The figurative language of John Boyne…

Reading time: Less than 1 minute

I like to share interesting pieces of figurative language I encounter in my reading. I write today about a series of similes from Irish novelist John Boyne…

I read a John Boyne novel about sexual abuse in the Catholic Church in Ireland a little reluctantly. It’s such a sad, horrible tale and I have a number of Catholic friends who’ve been badly hurt by actions of a number of heinous priests and the bishops who hid their crimes. Still, I feel it’s always necessary to confront horror and A History of Loneliness does that with great skill.

In addition to offering a compelling plot, Boyne (shown above), also illustrates a great facility with figurative language, especially similes. Here are my favourite examples:

  • When he smiled and tucked his face downwards in that curious manner he had, a series of chins made themselves visible, one atop the other like folds of whipped meringue.
  • ‘Ah,’ he said, waving his hand to dismiss the concept of sober driving as some sort of new-age fad.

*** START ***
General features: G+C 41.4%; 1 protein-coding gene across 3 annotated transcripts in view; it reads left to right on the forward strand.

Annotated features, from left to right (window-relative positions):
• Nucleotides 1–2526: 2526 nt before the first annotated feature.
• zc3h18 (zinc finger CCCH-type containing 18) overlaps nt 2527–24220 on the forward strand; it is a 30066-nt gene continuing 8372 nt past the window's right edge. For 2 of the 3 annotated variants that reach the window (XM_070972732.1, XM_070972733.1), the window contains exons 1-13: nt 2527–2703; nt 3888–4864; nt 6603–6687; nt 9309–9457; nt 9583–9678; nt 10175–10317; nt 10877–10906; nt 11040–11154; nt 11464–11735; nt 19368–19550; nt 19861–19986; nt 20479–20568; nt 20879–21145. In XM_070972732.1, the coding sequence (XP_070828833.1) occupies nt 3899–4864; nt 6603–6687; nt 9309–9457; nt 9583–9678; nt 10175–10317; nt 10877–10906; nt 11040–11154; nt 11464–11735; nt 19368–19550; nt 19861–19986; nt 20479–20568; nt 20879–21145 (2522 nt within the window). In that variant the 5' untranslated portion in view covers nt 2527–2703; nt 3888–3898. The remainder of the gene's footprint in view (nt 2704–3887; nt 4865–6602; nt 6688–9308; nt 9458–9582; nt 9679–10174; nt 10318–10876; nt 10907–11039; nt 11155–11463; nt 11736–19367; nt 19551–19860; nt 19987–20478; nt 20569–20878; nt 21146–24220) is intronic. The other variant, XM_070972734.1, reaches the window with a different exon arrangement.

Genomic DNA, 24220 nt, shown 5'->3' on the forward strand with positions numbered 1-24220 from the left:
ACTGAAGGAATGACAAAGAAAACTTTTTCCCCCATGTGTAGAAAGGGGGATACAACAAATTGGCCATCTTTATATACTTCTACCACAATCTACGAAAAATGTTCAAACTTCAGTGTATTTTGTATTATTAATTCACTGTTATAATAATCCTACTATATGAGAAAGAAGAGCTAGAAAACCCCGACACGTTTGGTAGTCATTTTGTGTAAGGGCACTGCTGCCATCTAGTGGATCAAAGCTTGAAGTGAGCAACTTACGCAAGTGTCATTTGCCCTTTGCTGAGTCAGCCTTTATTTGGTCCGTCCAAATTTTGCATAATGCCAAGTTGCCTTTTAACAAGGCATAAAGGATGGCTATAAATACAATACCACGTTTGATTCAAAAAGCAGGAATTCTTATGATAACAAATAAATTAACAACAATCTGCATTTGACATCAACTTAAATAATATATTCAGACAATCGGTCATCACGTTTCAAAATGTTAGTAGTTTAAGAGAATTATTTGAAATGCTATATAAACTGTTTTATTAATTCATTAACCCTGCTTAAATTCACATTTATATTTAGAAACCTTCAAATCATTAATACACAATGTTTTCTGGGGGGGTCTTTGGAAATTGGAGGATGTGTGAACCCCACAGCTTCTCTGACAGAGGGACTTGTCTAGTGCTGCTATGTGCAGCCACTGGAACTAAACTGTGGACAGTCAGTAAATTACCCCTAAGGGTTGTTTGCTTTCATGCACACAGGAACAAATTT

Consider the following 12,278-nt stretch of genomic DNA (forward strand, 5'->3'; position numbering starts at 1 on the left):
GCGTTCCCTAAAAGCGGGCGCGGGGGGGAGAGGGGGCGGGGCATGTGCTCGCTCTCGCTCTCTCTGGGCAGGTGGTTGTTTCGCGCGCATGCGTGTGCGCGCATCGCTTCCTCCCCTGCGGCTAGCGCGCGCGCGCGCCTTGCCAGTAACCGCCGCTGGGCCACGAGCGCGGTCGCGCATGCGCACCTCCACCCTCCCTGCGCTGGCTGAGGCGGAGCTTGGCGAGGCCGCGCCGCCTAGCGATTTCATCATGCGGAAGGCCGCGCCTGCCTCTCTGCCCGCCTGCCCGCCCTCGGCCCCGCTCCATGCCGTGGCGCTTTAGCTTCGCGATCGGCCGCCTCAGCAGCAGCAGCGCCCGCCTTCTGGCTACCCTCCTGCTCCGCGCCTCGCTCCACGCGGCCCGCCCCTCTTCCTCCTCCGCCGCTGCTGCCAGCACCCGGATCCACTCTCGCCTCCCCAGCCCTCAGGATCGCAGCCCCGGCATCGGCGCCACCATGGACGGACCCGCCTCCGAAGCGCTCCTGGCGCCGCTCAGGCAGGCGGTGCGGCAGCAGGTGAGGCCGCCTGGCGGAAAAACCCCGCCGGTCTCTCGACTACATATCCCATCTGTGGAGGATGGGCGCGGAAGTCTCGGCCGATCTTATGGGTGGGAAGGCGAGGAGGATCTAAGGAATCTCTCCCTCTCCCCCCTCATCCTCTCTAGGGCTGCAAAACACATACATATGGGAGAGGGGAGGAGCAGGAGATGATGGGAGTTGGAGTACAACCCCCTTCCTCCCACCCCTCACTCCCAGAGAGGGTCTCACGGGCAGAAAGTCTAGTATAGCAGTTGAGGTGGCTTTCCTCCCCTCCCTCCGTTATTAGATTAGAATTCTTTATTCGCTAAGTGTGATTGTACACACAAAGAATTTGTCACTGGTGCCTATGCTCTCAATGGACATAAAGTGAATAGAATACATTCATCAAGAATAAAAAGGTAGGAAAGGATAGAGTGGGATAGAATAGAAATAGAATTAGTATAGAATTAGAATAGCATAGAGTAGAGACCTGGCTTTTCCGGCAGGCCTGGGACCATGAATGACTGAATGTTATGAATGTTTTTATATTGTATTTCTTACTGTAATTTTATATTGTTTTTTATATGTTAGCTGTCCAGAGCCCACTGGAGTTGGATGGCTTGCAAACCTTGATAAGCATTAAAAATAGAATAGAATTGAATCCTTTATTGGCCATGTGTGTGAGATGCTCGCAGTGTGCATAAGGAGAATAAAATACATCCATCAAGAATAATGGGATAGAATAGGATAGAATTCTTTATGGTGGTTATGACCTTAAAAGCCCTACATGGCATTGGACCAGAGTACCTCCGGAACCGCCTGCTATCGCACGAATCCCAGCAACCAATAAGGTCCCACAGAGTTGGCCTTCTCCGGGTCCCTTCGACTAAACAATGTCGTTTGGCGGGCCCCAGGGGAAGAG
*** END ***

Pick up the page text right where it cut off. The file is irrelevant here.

• He was there with a couple of his pals, wearing his best suit, a black and white striped tweed, his thick dark hair Brylcreemed back with the comb trails still running through it like a freshly tilled field.
  • Away ahead of me was a clean stretch of sand and I walked close to the water’s edge, allowing the waves to rush over my bare feet as they danced in and out like a young one engage in a hop jig.
  • I could keep my eyes open no longer and turned the page down to mark my place before switching off the bedside lamp, cursing the fact that Tom had made me drink four pints of Guinness and two whiskeys, for the whole mixture was playing like Fossett’s Circus in my stomach and I dreaded to think the head that would be on me in the morning.
  • Hannah was surprisingly cheerful on the day she moved into the Chartwell Home, a specialist facility for patients with developing dementia. She was enjoying one of her more lucid periods at the time, but one of the curious aspects of the disease was how it would occasionally allow the victim a few hours’ respite like a benevolent employer, leaving the patient more like her old self again.
  • White-plastic-sealed oblongs of hay were stacked like ice-cream blocks left out to melt in the late-afternoon sun.